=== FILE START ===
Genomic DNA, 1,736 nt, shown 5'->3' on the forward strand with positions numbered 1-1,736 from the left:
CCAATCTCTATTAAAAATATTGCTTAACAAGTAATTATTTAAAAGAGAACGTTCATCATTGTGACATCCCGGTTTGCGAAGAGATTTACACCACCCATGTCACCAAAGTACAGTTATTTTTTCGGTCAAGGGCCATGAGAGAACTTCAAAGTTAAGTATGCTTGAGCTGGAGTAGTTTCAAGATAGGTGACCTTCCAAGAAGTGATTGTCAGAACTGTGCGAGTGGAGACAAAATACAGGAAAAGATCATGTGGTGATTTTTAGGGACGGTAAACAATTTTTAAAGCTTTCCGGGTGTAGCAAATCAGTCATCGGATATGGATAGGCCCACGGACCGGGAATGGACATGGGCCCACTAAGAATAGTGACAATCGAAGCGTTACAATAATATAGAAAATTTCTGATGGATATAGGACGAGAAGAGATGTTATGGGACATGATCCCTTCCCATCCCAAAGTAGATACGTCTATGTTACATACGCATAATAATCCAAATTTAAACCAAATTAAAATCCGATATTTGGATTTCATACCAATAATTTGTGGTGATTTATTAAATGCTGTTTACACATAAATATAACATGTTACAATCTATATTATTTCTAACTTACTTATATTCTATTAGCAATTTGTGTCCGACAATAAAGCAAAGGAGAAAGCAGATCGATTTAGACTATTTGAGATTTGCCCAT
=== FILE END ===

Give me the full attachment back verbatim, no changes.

Genomic DNA, 1,736 nt, shown 5'->3' on the forward strand with positions numbered 1-1,736 from the left:
CCAATCTCTATTAAAAATATTGCTTAACAAGTAATTATTTAAAAGAGAACGTTCATCATTGTGACATCCCGGTTTGCGAAGAGATTTACACCACCCATGTCACCAAAGTACAGTTATTTTTTCGGTCAAGGGCCATGAGAGAACTTCAAAGTTAAGTATGCTTGAGCTGGAGTAGTTTCAAGATAGGTGACCTTCCAAGAAGTGATTGTCAGAACTGTGCGAGTGGAGACAAAATACAGGAAAAGATCATGTGGTGATTTTTAGGGACGGTAAACAATTTTTAAAGCTTTCCGGGTGTAGCAAATCAGTCATCGGATATGGATAGGCCCACGGACCGGGAATGGACATGGGCCCACTAAGAATAGTGACAATCGAAGCGTTACAATAATATAGAAAATTTCTGATGGATATAGGACGAGAAGAGATGTTATGGGACATGATCCCTTCCCATCCCAAAGTAGATACGTCTATGTTACATACGCATAATAATCCAAATTTAAACCAAATTAAAATCCGATATTTGGATTTCATACCAATAATTTGTGGTGATTTATTAAATGCTGTTTACACATAAATATAACATGTTACAATCTATATTATTTCTAACTTACTTATATTCTATTAGCAATTTGTGTCCGACAATAAAGCAAAGGAGAAAGCAGATCGATTTAGACTATTTGAGATTTGCCCAT